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Treponema pallidum spirochetes.
Treponema pallidum spirochetes.
Scientific classification
Domain: Bacteria
Phylum: Spirochetes
Class: Spirochetes
Order: Spirochaetales
Buchanan 1917

   Brachyspira (Serpulina)

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Editor-In-Chief: C. Michael Gibson, M.S., M.D. [1]


Spirochetes is a phylum of distinctive Gram-negative bacteria, which have long, helically coiled cells.[1] Spirochetes are chemoheterotrophic in nature, with lengths between 5 and 250 µm and diameters around 0.1-0.6 µm.[citation needed]

Spriochetes are distinguished from other bacterial phyla by the presence of flagella, sometimes called axial filaments, running lengthwise between the cell membrane and outer membrane. These cause a twisting motion which allows the spirochaete to move about.

The spirochaetes are divided into three families (Brachyspiraceae, Leptospiraceae, and Spirochaetaceae), all placed within a single order (Spirochaetales).

Most spirochaetes are free-living and anaerobic, but there are numerous exceptions, including the above.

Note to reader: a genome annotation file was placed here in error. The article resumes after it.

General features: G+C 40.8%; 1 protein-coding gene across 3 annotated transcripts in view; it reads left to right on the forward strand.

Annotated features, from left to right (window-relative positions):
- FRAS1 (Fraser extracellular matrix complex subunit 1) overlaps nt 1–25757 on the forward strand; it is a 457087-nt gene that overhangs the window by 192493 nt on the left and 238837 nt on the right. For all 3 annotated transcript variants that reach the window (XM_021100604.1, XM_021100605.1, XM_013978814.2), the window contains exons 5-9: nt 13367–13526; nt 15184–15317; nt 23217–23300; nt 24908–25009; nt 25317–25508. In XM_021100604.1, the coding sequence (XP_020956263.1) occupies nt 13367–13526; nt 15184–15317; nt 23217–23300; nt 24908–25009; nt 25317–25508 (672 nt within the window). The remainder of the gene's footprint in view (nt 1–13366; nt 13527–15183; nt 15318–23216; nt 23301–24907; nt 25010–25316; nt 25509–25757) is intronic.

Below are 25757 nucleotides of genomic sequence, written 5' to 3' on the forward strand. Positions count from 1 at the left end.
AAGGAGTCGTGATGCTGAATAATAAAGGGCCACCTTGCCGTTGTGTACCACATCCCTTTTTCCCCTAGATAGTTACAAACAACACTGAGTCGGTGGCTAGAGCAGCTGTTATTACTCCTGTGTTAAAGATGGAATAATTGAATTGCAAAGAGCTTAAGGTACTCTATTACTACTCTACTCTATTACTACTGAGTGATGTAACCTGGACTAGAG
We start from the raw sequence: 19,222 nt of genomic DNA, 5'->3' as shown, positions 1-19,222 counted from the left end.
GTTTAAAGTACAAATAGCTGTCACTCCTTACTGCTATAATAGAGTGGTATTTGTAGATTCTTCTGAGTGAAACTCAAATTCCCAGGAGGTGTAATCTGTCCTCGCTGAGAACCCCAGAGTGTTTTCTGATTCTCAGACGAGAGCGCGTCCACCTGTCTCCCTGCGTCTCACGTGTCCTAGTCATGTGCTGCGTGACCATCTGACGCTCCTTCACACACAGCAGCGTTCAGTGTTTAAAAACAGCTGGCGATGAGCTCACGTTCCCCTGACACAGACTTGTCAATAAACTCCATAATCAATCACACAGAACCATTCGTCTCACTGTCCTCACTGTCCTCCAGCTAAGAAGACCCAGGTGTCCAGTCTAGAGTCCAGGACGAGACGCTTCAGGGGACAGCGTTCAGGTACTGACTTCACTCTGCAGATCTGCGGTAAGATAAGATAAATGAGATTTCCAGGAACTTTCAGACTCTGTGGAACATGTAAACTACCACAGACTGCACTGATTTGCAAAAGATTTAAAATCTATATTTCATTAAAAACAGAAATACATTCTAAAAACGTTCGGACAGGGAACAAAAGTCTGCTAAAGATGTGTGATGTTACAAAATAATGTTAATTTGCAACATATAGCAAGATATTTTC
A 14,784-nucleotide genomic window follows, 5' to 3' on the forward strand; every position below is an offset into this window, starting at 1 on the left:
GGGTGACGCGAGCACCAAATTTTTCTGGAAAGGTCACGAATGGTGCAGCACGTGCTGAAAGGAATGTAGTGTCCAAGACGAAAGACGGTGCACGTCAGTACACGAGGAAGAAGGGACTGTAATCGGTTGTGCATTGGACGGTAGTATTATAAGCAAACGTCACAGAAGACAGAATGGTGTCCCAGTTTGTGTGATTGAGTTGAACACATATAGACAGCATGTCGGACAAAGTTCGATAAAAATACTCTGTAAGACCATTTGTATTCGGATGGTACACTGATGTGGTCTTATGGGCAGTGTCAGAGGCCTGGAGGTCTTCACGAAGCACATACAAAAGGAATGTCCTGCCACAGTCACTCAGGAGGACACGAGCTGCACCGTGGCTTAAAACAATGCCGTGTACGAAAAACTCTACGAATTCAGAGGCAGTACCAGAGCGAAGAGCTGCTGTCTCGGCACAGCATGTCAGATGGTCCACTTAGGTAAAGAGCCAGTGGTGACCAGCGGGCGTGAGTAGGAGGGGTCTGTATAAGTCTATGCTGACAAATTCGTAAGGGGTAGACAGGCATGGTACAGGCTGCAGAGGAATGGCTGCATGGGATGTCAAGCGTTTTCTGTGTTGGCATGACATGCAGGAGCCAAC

Cavalier-Smith has postulated that the Spirochaetes belong in a larger clade called Gracilicutes.[4]


Salvarsan, the first antibiotic in medical history, was effective against spirochaetes only and was primarily used to cure syphilis.

It has been suggested by biologist Lynn Margulis that eukaryotic flagella were derived from symbiotic spirochaetes, but few biologists accept this, as there is no close structural similarity between the two.

See Also


  1. Ryan KJ; Ray CG (editors) (2004). Sherris Medical Microbiology (4th ed. ed.). McGraw Hill. ISBN 0838585299.
  2. McBride A, Athanazio D, Reis M, Ko A (2005). "Leptospirosis". Curr Opin Infect Dis. 18 (5): 376–86. PMID 16148523.
  3. Schwan T (1996). "Ticks and Borrelia: model systems for investigating pathogen-arthropod interactions". Infect Agents Dis. 5 (3): 167–81. PMID 8805079.
  4. Cavalier-Smith, T. (2006). "Rooting the tree of life by transition analyses". Biology Direct. 1 (19). Accessed 10 March 2006

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